Personal Statement: Copenhagen conundrum


Published January 18, 2010

I left Copenhagen the day before President Barack Obama arrived on his white horse to save the United Nations climate talks — or so the American media would paint the scene. As I boarded my flight, however, I couldn’t help feeling disenchanted by what I’d experienced over the last nine days.

Unlike many of the reporters reworking the “Yes We Can” slogan to fit the climate mantra, I had stood alongside more than 200 NGO members denied access to the Bella Center, home of the two-week-long COP15 U.N. Climate Change Conference, as those with press badges slid through security.

I marched through the city streets with 50,000 peaceful climate protesters as Western journalists skewed our positive message by playing up police arrests to sell sensational headlines. I saw no arrests during my five-hour, six-kilometer walk.

I saw the pallid looks on the faces of those who had come from the far reaches of the world — from small island nations in the South Pacific to the Andean peaks to the sub-Saharan plains — as the African nations walked out of the negotiations during the second week.

The energy of more than 35,000 global citizens who had descended upon the Bella Center reached its climax in the last few days and was making a sharp descent into anguish and despair. The buzz from the conference center had changed from the glossy-eyed hope of the week before as reality sank in.

Although there were still two days of negotiations left, as I flew out of Copenhagen I knew the talks had failed.

The governments would come up with something, but nothing that would actually hold anyone liable if they were to continue emitting vast amounts of greenhouse gases into the atmosphere —especially not big powerhouse carbon producing countries like the United States or China.

I had little time to ponder the past week’s events before I noticed that the man placing his luggage in the compartment above my head was still wearing his COP15 pass. I reached inside my coat for the lanyard still draped around my neck and flashed it wordlessly at Mr. Charles T. O. King III, a Liberian delegate, who returned my gesture with a smile.

“You must be proud of what your country has done here,” he said to me.

Thinking he was being sarcastic, I laughed. Confused at my gesture, he prodded me again.

“No, actually,” I responded, frowning once I realized he was serious. “I’m not pleased.”

King was relentless in his pursuit of the reason for my discontent. I turned my attention to the flight attendant demonstrating oxygen masks in a failed attempt to avoid King’s incredulous gaze.

I told King how disheartened I had become when I heard that his countrymen had walked out of the negotiating talks. I explained that I didn’t think the U.S. had come in with a progressive enough plan. I was angered that the European Union and other developed nations had only offered $10 billion dollars to be split between all of the developing nations of the world.

As I helped him change the SIM card in his cell phone back to his Liberian carrier, King told me of a Dutch girl he had met who reminded him of his own daughter. While he was lost in the city center, she had bought him a coffee and patiently given him directions.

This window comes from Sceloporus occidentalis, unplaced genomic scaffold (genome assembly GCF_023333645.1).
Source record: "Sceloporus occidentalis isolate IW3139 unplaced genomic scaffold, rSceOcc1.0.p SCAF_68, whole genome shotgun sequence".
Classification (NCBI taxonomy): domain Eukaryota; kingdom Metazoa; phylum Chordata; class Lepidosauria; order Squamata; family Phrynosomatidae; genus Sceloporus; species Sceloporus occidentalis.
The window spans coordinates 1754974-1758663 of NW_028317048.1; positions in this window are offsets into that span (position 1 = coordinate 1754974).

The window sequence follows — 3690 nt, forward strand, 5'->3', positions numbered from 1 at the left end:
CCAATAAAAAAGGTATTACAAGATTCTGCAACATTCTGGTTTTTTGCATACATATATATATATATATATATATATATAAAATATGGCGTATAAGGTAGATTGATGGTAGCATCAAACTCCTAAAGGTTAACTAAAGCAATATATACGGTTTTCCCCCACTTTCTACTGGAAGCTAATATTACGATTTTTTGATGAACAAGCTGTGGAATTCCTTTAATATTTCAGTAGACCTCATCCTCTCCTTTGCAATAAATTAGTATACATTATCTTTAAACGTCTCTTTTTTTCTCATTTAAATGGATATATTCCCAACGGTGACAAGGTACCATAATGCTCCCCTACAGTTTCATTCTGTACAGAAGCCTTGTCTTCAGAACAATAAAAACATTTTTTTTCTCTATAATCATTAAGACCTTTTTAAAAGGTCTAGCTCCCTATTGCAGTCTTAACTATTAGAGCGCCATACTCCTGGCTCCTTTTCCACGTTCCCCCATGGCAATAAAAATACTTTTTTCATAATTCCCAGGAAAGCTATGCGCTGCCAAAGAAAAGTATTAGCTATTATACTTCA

“Young people today are so helpful,” he said, smiling at me as I handed back his phone. “They are so knowledgeable about these kinds of things — things that do not come so naturally to my generation, sometimes stuck in our old-fashioned ways.”

King explained to me that he was not present when the African nations walked out of the talks, although he wishes he had been. He would have liked to know what, exactly, was said to warrant such decisive, drastic action that could only hinder further progress.

When I scoffed at the idea of anything concrete being signed within the next two days, he told me that he was absolutely certain something would be signed, and even if it weren’t as progressive as it should be, it would be a step in the right direction.

He assured me that because of the networking he and other delegates were able to do at COP15, technological advances in the pursuit of cutting carbon emissions would soon be implemented in many Liberian homes, thanks in part to the $10 billion that was promised.

This man from one of the countries that had walked out of negotiations days before was able to reflect positively on the conference as he returned home.

As I listened to King stress the importance of the education of his countrymen in the fight against climate change, I began to feel ashamed of myself. What was my pessimism contributing to the argument? Absolutely nothing.

If I and the other 11 University students who attended the conference — or for that matter the 35,000 from around the world — returned home skeptical, cynical and bitter, what good would that do for those who looked to us for insight into what had taken place and where to go with future endeavors?

I felt my spirits lift a little as we flew above the gray clouds and gloom that had hung over Copenhagen.

“I do not worry,” King went on, “because I am confidant that you young people will come up with a solution. Because you must, and you know you must.”

—Aubrey Ann Parker is a senior in the College of Engineering. She was part of the COP15 University of Michigan Student Delegation and blogged for the Detroit Free Press and Circle of Blue while she attended the conference.